Saturday, February 14, 2009

Protectionism Again...

Score one for organized labor in the stimulus bill with the "Buy American" provision.  Although this sounds good, it potentially creates the incentive for a downward spiral of protectionist policies.  

Friday, February 13, 2009

Again...Psychology Matters

More sensationalization of the recession.

A Good History Lesson...

The Economist has a good piece on a view back at Irving Fisher's contribution to understanding depression economics. In particular is the quote:

Over investment and over speculation are often important; but they would have far less serious results were they not conducted with borrowed money. The very effort of individuals to lessen their burden of debts increases it, because of the mass effect of the stampede to liquidate…the more debtors pay, the more they owe. The more the economic boat tips, the more it tends to tip.

Amazing that he was talking about this in 1933. A previous post talks about inflation fears, which are relevant, but deflation is also a problem. Greg Mankiw, however, believes that we are getting past the deflation portion of the cycle (at least that bond signals suggest an end to deflationary fears). This seems to be borne out in the gold price data in the inflation post. In mid-2008 when deflation fears were at their highest, gold dropped substantially, but has since returned supporting Dr. Mankiw's argument.

Inflation Fears??

Gold futures continue to climb and hold at historically high levels:

Given that gold is often seen as a signal for inflation, what do you think the market expects to happen?

Update: Bill at CalculatedRISK suggested to me in an email conversation that perhaps inflation fears were a bit premature and that gold was not a good indicator of inflation any more. I suspect he may be right. I think inflation is a real possibility in the not too distant future, but right now it is very muted (if deflation is not actually happening).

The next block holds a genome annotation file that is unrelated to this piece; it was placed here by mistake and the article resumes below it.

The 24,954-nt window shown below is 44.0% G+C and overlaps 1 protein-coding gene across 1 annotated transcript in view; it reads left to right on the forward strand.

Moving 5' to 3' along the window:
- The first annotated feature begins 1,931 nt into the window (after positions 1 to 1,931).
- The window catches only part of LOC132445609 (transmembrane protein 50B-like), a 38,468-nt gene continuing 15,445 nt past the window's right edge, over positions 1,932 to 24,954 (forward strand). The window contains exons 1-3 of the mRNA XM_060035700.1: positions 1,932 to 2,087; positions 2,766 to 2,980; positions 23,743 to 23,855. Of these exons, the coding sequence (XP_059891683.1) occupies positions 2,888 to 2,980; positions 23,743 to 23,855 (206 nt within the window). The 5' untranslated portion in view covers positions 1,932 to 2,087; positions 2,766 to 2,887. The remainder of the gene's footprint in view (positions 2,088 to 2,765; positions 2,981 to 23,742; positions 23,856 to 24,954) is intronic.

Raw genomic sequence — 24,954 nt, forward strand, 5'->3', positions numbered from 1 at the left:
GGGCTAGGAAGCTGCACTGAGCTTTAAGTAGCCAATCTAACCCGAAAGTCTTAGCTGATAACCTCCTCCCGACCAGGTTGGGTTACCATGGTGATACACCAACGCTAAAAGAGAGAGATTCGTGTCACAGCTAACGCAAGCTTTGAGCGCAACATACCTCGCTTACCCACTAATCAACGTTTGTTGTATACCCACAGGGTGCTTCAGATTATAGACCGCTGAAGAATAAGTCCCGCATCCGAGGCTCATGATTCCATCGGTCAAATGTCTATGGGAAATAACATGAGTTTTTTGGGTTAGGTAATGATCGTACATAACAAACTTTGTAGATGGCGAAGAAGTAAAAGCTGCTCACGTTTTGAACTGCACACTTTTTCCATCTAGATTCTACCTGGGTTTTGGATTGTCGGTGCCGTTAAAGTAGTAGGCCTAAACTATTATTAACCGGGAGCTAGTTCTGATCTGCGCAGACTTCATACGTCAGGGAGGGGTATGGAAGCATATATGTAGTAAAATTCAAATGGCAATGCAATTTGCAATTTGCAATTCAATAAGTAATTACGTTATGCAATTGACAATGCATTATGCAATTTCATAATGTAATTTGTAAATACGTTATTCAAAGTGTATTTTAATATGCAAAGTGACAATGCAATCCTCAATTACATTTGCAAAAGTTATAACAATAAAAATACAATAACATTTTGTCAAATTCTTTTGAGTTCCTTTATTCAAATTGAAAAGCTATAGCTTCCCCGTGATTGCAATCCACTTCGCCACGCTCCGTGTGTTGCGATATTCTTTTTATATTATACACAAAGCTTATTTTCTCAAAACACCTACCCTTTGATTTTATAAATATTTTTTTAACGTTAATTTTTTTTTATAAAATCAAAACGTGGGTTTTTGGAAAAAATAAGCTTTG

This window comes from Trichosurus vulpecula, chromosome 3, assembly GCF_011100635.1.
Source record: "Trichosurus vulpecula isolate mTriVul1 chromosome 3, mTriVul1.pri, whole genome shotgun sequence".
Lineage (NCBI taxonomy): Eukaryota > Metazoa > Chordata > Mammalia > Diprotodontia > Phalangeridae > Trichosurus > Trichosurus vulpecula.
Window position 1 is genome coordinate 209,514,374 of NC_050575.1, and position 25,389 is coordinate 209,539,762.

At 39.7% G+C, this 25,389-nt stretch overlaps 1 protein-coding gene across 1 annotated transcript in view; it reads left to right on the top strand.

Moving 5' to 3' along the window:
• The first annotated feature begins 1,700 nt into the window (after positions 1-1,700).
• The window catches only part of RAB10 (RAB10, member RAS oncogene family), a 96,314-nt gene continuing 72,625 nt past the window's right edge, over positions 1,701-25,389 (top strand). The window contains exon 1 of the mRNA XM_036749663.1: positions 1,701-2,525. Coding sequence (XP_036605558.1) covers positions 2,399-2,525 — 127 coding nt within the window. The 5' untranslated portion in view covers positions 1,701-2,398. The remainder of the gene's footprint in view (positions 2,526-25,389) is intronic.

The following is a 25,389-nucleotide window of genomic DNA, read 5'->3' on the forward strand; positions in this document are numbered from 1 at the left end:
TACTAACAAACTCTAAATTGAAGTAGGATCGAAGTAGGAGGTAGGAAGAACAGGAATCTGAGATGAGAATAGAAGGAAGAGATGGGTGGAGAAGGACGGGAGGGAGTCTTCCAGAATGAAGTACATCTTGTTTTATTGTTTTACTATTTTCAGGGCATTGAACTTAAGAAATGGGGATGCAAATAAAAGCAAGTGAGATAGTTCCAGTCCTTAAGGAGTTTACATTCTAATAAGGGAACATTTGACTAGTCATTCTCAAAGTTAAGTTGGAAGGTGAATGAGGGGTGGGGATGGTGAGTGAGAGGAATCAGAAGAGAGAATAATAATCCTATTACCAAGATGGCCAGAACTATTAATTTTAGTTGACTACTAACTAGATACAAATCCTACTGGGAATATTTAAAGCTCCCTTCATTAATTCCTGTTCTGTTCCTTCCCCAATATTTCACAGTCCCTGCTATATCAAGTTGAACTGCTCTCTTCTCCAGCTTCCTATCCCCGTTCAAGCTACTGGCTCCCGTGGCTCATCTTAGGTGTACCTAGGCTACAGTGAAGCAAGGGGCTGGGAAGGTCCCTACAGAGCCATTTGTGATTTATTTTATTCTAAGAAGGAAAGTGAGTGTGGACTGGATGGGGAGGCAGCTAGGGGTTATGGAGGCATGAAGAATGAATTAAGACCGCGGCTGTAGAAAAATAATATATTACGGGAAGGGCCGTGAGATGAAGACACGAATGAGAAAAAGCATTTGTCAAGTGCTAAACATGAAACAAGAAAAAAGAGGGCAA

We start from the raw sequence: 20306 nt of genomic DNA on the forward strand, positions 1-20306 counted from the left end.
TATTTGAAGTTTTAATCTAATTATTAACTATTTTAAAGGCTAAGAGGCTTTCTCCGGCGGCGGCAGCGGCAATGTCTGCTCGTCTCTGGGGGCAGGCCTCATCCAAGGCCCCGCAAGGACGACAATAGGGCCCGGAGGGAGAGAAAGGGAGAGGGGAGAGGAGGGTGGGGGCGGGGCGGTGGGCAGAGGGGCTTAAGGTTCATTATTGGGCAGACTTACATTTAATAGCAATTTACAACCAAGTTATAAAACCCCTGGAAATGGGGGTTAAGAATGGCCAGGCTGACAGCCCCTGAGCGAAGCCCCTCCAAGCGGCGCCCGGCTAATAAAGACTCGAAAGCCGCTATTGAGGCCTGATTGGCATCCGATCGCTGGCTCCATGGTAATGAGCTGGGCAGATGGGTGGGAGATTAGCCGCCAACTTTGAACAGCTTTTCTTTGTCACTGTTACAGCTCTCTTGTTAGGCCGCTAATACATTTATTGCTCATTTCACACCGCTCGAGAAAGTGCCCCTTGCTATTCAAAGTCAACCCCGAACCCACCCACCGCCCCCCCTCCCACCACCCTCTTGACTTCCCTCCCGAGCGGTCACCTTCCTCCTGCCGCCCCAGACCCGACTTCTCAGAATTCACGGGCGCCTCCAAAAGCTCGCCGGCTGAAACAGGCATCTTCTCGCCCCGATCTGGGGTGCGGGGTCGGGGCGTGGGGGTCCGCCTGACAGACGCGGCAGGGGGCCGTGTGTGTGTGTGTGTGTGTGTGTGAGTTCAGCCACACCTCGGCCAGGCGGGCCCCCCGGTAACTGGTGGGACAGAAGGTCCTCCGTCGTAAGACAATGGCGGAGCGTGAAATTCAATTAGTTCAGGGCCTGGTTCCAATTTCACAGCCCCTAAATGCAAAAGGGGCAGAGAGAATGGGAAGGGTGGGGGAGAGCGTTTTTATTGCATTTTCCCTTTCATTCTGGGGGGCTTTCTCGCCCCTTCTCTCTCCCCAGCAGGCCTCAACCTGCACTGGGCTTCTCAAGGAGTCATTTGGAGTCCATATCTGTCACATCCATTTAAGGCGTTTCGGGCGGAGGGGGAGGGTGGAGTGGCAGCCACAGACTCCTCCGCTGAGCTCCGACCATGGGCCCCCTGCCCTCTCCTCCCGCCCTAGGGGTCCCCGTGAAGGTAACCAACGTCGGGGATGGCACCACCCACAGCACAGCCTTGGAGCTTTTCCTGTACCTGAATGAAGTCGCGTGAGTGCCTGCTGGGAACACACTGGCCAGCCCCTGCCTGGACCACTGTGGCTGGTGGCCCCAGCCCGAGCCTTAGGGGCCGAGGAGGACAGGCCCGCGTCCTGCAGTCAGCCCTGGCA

Chocolate Lover's Nightmare...

The report in the WSJ on cocoa prices is instructive for people interested in basic economics. Demand for chocolate products is anticipated to be down due to the recession, yet this graph shows a relatively strong rally in cocoa markets:

What gives?? Supply disruptions due to tree disease issues in West Africa are the culprit. There is always two sides to a market.

Psychology Matters

This from Peggy Noonan:

Politicians keep saying, "People have to begin to understand we're in bad shape," and "People should realize it's a crisis." I think they know, Sherlock. Do you? Our political leaders are like a doctor who rushes to the scene of a terrible crash, bends over a hemorrhaging woman and says, "This is serious, lady, you can't take it lightly." She looks up at him: "Help me, do something, I'm bleeding out!" The doctor, to the local TV cameras: "I hope she knows she's in trouble."
Yes, Peggy...psychology matters...and so does leadership.

Food Fight....

Consumer expenditures on food down sharply...

Maybe we will get skinnier as a result of the recession??

If these data are to believed, maybe so.

Interestingly, though, what the top graph shows is food expenditures. In reality, part of what is going on (although I have no direct evidence of the magnitude) is that consumers are eating out less (spending less on each meal). Anecdotal evidence supports my hypothesis, though.

Thursday, February 12, 2009

Reading the Stimulus

A great site for background and critiques of the stimulus bill.

Socialist Slippery Slope

Nicholas Kristoff, in his usual left-leaning fashion, provides his own set of solutions for the current financial crisis.  Everyone is entitled to their opinion, of course.  But consider the following passage:
Senator Claire McCaskill, a Democrat of Missouri, had it right in her recent legislative proposal: cap compensation for all employees at companies receiving bailouts at the salary of the American President, which is $400,000 a year.
So, not only are we going to partially nationalize the banks through equity purchases, we are then going to usurp the authority of the Boards of Directors of those banks.  If the U.S. Government wants a seat at the table, they can get a seat on the Board.  I am quite sure that if we attempt to tell the lower-income beneficiaries of "tax cuts" what color car to purchase, Mr. Kristoff would have a complaint to file...